Inspired in part by the fatal shooting in New York of a ten-year-old black boy by a white plain-clothes policeman, the audacious centrepiece of Stevie Wonder’s experimental 1973 album was a seven-and-a-half-minute meditation on the brutality of black America: Living for the City.
Just as Wonder’s saccharine, middle-of-the-road smash hit You Are the Sunshine of My Life was selling millions around the world, the virtuoso former child star was busy in the studio pioneering the sound of black music by recording a concept album: Innervisions. Expanding on the ambitions of Talking Book the year before, it would secure his transformation from Motown pop star to legendary artist and activist.
Meanwhile, early on the morning of April 28th, 1973, Clifford “Cleophus” Glover was walking with his 51 year-old stepfather along New York Boulevard in Jamaica, Queens, New York when a white Buick Skylark drew up alongside them and a white man got out of the car shouting “You black son of a bitch!” and started shooting at them. They ran for their lives, but Cliffie did not make it.
Police Officer Thomas Shea claimed that Add Armstead and his stepson resembled two known thieves – thieves who had been described as around 24 years of age and about six feet tall.
Shea, who became the first police officer in almost 50 years to be charged with committing murder while on duty, claimed that the child had reached for a gun. Forensic evidence proved that the ten-year-old had been shot in the back; no evidence of a gun was ever found.
Thomas Shea lost his job on the force, but in June 1974 a jury of 11 white men and one black woman found him not guilty of murder and he walked away a free man.
Riots had followed the initial shooting and worse still came when the verdict was announced. Hundreds took to the streets. White children playing baseball were attacked by angry rioters on a local playing field. Cars were turned over and burned and two police officers were injured by rioters.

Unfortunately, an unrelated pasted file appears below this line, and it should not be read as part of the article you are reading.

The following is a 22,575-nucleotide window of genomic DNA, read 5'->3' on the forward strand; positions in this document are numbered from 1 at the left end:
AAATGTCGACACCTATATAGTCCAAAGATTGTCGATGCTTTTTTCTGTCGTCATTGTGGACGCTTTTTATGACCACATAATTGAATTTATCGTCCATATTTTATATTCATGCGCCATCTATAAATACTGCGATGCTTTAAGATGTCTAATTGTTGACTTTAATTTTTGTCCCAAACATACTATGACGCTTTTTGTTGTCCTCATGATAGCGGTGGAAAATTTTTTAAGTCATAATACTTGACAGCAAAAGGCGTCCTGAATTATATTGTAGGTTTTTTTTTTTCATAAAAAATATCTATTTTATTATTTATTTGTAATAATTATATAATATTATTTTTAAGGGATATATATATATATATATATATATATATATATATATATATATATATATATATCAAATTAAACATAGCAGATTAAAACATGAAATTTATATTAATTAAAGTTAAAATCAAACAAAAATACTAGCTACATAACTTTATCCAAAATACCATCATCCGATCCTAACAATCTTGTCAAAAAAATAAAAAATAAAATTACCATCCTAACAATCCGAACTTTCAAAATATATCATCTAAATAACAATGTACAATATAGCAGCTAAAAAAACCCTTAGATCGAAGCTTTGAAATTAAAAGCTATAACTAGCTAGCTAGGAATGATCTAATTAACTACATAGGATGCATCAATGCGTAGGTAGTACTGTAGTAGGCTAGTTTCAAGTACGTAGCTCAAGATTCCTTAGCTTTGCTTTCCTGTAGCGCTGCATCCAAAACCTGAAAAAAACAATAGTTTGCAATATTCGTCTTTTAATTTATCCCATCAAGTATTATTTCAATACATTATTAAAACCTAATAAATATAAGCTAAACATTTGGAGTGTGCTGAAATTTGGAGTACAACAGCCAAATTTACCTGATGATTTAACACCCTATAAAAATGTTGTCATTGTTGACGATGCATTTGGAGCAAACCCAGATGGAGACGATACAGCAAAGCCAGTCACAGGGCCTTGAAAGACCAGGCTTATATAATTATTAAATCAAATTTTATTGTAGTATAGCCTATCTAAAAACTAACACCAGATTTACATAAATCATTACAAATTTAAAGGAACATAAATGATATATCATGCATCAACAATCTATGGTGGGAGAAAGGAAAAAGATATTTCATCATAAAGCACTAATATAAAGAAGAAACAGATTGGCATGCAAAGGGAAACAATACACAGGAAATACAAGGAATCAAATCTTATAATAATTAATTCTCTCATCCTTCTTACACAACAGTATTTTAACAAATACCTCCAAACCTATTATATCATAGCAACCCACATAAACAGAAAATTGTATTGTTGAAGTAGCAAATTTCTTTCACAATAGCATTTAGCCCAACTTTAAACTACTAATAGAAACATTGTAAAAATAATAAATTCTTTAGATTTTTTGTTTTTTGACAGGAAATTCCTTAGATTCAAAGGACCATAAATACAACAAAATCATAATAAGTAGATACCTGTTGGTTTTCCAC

Stevie Wonder attended the funeral of Cleophus Glover, and sang for the congregation as the procession left the church. “I have followed the case,” he told Jet magazine. “It brings America down another notch in my book. I hope that black people realise how serious things are and do something about it”.
This was the burning issue on Stevie Wonder’s mind as he wrote the epic Living for The City.
With an infectious funk swagger – and complete with authentic street noise sound effects, spoken dialogue and the poignant slamming of a jail door – Living For The City contains a cinematic intermission that tells the fictional story of a wide-eyed innocent who comes to the big city to make his fortune and finds himself quickly duped into becoming a drug runner, arrested by the police and sentenced to ten years behind bars. There is not a lot of hope in this tale of the boy from “Hard Times, Mississippi” – his dreams are crushed and any prospects of a productive future along with them. Far from finding a welcoming community and useful work, he is plunged into a heartless ghetto populated by unscrupulous gangsters in a city controlled by a draconian white establishment.
As the story concludes we hear a jailer yelling: “Get in the cell, nigger!” brutally underlining the unfeeling institutionalised racism. There is no happy ending in this potted saga. As Stevie gruffly sings: “If we don’t change, the world will soon be over.”
“He wanted genuineness,” says studio engineer Malcolm Cecil in Mark Ribowsky’s biography of Stevie Wonder, Signed, Sealed and Delivered, “so we had to get real cops, which only happened because [fellow engineer Robert Margouleff’s] father was the mayor of Great Neck and he got some cops to meet us in a parking lot. We told them, ‘Just say what you’d say if you were arresting a guy for drugs,’ and they did the rest – they came up with the ‘nigger’ line, which pleased Stevie immensely. If he’d said that in the guise of a cop, that would have been offensive instead of real as real can get.”
Cleophus Glover’s story was not even unique in recent New York history at the time. Another ten-yea-old, Ricky Bodden, from Staten Island, was shot dead by an officer the previous year, recalled David J. Krajicek in the New York Daily News in 2017. But some good did come of their deaths. “The NYPD doubled down on gunshot restrictions aimed to save innocents from quick-draw cops like Shea, who had fired five times in six years. NYPD officers killed 93 people and wounded 221 with guns in 1971. Twelve officers were killed and 47 injured that year. In 2015, cops killed eight and wounded 15. Two officers were killed and three wounded that year. The wisdom of choosing not to shoot was a hard lesson — learned on the backs of two 10-year-old kids.”